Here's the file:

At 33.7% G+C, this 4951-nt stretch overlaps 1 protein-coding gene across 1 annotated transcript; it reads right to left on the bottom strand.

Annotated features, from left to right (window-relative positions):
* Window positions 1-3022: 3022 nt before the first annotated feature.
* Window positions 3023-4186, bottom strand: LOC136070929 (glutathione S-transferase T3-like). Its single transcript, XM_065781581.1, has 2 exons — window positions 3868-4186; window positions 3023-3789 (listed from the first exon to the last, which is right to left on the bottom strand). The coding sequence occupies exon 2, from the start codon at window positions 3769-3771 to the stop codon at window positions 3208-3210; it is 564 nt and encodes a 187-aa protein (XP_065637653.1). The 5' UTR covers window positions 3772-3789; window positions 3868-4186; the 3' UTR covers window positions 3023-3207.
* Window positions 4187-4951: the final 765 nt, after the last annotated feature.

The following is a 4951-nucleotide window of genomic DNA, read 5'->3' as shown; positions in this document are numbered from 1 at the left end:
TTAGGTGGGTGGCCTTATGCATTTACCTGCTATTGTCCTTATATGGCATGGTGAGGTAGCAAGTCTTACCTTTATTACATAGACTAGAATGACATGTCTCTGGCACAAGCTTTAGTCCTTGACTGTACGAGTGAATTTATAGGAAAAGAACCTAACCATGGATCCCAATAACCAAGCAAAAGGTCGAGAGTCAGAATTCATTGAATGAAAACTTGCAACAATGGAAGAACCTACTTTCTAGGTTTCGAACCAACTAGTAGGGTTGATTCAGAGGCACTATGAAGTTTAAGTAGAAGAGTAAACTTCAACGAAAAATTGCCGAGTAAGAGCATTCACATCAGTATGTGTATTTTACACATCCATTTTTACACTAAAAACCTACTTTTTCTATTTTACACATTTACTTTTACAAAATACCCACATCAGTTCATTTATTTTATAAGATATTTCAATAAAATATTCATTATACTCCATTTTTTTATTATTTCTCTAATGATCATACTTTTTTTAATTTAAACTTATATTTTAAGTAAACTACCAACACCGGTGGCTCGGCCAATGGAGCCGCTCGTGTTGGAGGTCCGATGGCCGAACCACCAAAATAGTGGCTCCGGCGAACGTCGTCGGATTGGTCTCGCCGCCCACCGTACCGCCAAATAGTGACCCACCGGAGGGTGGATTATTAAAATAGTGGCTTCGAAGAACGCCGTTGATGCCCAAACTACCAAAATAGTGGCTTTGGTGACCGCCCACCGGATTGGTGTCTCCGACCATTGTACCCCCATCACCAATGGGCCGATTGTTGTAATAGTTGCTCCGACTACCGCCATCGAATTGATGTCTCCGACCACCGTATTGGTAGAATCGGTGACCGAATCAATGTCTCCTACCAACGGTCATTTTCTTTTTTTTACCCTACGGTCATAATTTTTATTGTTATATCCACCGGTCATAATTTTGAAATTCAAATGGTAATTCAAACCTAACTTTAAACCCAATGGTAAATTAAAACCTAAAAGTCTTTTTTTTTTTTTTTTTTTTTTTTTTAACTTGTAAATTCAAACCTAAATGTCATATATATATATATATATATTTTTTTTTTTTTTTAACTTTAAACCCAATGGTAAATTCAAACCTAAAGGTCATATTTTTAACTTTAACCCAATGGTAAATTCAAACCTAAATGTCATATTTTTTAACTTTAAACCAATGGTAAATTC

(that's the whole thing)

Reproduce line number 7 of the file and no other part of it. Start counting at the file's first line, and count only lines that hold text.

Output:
TTAGGTGGGTGGCCTTATGCATTTACCTGCTATTGTCCTTATATGGCATGGTGAGGTAGCAAGTCTTACCTTTATTACATAGACTAGAATGACATGTCTCTGGCACAAGCTTTAGTCCTTGACTGTACGAGTGAATTTATAGGAAAAGAACCTAACCATGGATCCCAATAACCAAGCAAAAGGTCGAGAGTCAGAATTCATTGAATGAAAACTTGCAACAATGGAAGAACCTACTTTCTAGGTTTCGAACCAACTAGTAGGGTTGATTCAGAGGCACTATGAAGTTTAAGTAGAAGAGTAAACTTCAACGAAAAATTGCCGAGTAAGAGCATTCACATCAGTATGTGTATTTTACACATCCATTTTTACACTAAAAACCTACTTTTTCTATTTTACACATTTACTTTTACAAAATACCCACATCAGTTCATTTATTTTATAAGATATTTCAATAAAATATTCATTATACTCCATTTTTTTATTATTTCTCTAATGATCATACTTTTTTTAATTTAAACTTATATTTTAAGTAAACTACCAACACCGGTGGCTCGGCCAATGGAGCCGCTCGTGTTGGAGGTCCGATGGCCGAACCACCAAAATAGTGGCTCCGGCGAACGTCGTCGGATTGGTCTCGCCGCCCACCGTACCGCCAAATAGTGACCCACCGGAGGGTGGATTATTAAAATAGTGGCTTCGAAGAACGCCGTTGATGCCCAAACTACCAAAATAGTGGCTTTGGTGACCGCCCACCGGATTGGTGTCTCCGACCATTGTACCCCCATCACCAATGGGCCGATTGTTGTAATAGTTGCTCCGACTACCGCCATCGAATTGATGTCTCCGACCACCGTATTGGTAGAATCGGTGACCGAATCAATGTCTCCTACCAACGGTCATTTTCTTTTTTTTACCCTACGGTCATAATTTTTATTGTTATATCCACCGGTCATAATTTTGAAATTCAAATGGTAATTCAAACCTAACTTTAAACCCAATGGTAAATTAAAACCTAAAAGTCTTTTTTTTTTTTTTTTTTTTTTTTTTAACTTGTAAATTCAAACCTAAATGTCATATATATATATATATATATTTTTTTTTTTTTTTAACTTTAAACCCAATGGTAAATTCAAACCTAAAGGTCATATTTTTAACTTTAACCCAATGGTAAATTCAAACCTAAATGTCATATTTTTTAACTTTAAACCAATGGTAAATTC